UBC Theses and Dissertations
Network processes related to political discourse and policy positions : the case of climate change policy networks in Canada Howe, Adam C.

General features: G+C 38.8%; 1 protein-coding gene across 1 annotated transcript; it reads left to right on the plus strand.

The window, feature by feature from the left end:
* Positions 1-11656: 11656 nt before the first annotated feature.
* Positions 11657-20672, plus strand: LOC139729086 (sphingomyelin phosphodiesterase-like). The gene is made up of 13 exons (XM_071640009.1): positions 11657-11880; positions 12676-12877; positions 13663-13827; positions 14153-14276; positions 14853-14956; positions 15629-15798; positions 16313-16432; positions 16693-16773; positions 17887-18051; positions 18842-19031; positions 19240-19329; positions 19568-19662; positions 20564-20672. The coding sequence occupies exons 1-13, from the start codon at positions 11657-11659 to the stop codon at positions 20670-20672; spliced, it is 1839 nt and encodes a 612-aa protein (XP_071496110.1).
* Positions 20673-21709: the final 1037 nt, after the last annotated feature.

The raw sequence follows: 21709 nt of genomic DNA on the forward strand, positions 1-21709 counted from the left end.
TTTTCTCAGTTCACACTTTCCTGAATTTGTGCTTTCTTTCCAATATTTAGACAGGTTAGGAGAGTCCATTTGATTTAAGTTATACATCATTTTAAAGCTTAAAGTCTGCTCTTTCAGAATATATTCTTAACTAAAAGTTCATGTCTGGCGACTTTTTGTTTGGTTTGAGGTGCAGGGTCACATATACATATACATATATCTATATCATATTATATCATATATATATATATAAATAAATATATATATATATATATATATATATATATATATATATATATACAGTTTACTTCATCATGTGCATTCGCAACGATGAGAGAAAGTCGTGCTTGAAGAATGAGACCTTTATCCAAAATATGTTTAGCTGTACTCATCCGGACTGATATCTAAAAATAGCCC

In this dissertation I address the question of how social-structural network processes (such as the structural position of network actors, social influence, and social selection) are related to political discourses, perceived political influence, and policy positions of network actors, with respect to global climate change in the context of Canadian climate change policy making. Based on data collected from representatives of organizations, I conduct a series of analyses focused on aspects of this broader theoretical question. I begin by structurally analyzing five different types of network relations amongst climate change policy actors in Canada focusing on subgroup membership and core-periphery structures. The network relations are collaboration, communication, sharing of scientific information (these three are types of interaction networks), perceived influence in domestic climate change policy, and perceived influence on the respondent’s own organization (these two are types of influence networks). I find that subgroups comprised mainly of research and environmental actors are central within interaction networks, but less central in influence networks. Conversely, groups comprised mainly of business and government actors are less central in interaction networks and highly central in influence networks. I then build on this finding by analyzing how media coverage for environmental actors is associated with their perceived policy influence. I find a negative association between media coverage and perceived policy influence for individual activists, but not for environmental movement organizations. This finding challenges established literature that suggests environmental actors who garner more media coverage should be perceived as more influential in policy networks. Then I build on extant research on policy networks that focuses on explaining policy successes and/or failures that often rely on the Advocacy Coalition Framework (ACF). I argue this ACF approach leads to an incomplete understanding of the social dynamics of climate change policy making. I incorporate a policy network analytic approach to show the role that micro-structural network processes related to reciprocity, structural equivalence and transitive closure play in giving rise to informal policy networks, along with policy beliefs.
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